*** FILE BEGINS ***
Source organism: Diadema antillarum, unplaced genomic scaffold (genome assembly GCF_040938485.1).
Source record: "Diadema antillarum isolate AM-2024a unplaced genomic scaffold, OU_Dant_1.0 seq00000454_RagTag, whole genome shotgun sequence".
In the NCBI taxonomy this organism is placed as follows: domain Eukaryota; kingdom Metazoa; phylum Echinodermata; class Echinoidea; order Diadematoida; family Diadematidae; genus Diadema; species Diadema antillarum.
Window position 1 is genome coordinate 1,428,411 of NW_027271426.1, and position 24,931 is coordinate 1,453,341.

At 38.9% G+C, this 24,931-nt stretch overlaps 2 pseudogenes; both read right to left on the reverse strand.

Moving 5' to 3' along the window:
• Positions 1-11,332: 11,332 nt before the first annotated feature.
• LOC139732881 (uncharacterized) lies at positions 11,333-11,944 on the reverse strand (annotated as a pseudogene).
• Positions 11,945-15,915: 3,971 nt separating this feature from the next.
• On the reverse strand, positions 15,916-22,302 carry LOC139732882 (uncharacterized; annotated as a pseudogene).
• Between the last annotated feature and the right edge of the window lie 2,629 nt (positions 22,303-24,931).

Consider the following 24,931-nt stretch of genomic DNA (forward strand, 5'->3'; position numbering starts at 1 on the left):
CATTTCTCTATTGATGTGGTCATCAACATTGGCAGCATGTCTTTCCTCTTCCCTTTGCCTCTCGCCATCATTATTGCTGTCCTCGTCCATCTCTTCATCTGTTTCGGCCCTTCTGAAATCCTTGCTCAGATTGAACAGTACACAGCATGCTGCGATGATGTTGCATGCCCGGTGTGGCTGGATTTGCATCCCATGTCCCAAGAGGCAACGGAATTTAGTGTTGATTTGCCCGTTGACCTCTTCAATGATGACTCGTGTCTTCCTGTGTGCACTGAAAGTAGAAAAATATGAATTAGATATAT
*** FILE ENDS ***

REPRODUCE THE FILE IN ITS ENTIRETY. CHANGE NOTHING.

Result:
Source organism: Diadema antillarum, unplaced genomic scaffold (genome assembly GCF_040938485.1).
Source record: "Diadema antillarum isolate AM-2024a unplaced genomic scaffold, OU_Dant_1.0 seq00000454_RagTag, whole genome shotgun sequence".
In the NCBI taxonomy this organism is placed as follows: domain Eukaryota; kingdom Metazoa; phylum Echinodermata; class Echinoidea; order Diadematoida; family Diadematidae; genus Diadema; species Diadema antillarum.
Window position 1 is genome coordinate 1,428,411 of NW_027271426.1, and position 24,931 is coordinate 1,453,341.

At 38.9% G+C, this 24,931-nt stretch overlaps 2 pseudogenes; both read right to left on the reverse strand.

Moving 5' to 3' along the window:
• Positions 1-11,332: 11,332 nt before the first annotated feature.
• LOC139732881 (uncharacterized) lies at positions 11,333-11,944 on the reverse strand (annotated as a pseudogene).
• Positions 11,945-15,915: 3,971 nt separating this feature from the next.
• On the reverse strand, positions 15,916-22,302 carry LOC139732882 (uncharacterized; annotated as a pseudogene).
• Between the last annotated feature and the right edge of the window lie 2,629 nt (positions 22,303-24,931).

Consider the following 24,931-nt stretch of genomic DNA (forward strand, 5'->3'; position numbering starts at 1 on the left):
CATTTCTCTATTGATGTGGTCATCAACATTGGCAGCATGTCTTTCCTCTTCCCTTTGCCTCTCGCCATCATTATTGCTGTCCTCGTCCATCTCTTCATCTGTTTCGGCCCTTCTGAAATCCTTGCTCAGATTGAACAGTACACAGCATGCTGCGATGATGTTGCATGCCCGGTGTGGCTGGATTTGCATCCCATGTCCCAAGAGGCAACGGAATTTAGTGTTGATTTGCCCGTTGACCTCTTCAATGATGACTCGTGTCTTCCTGTGTGCACTGAAAGTAGAAAAATATGAATTAGATATAT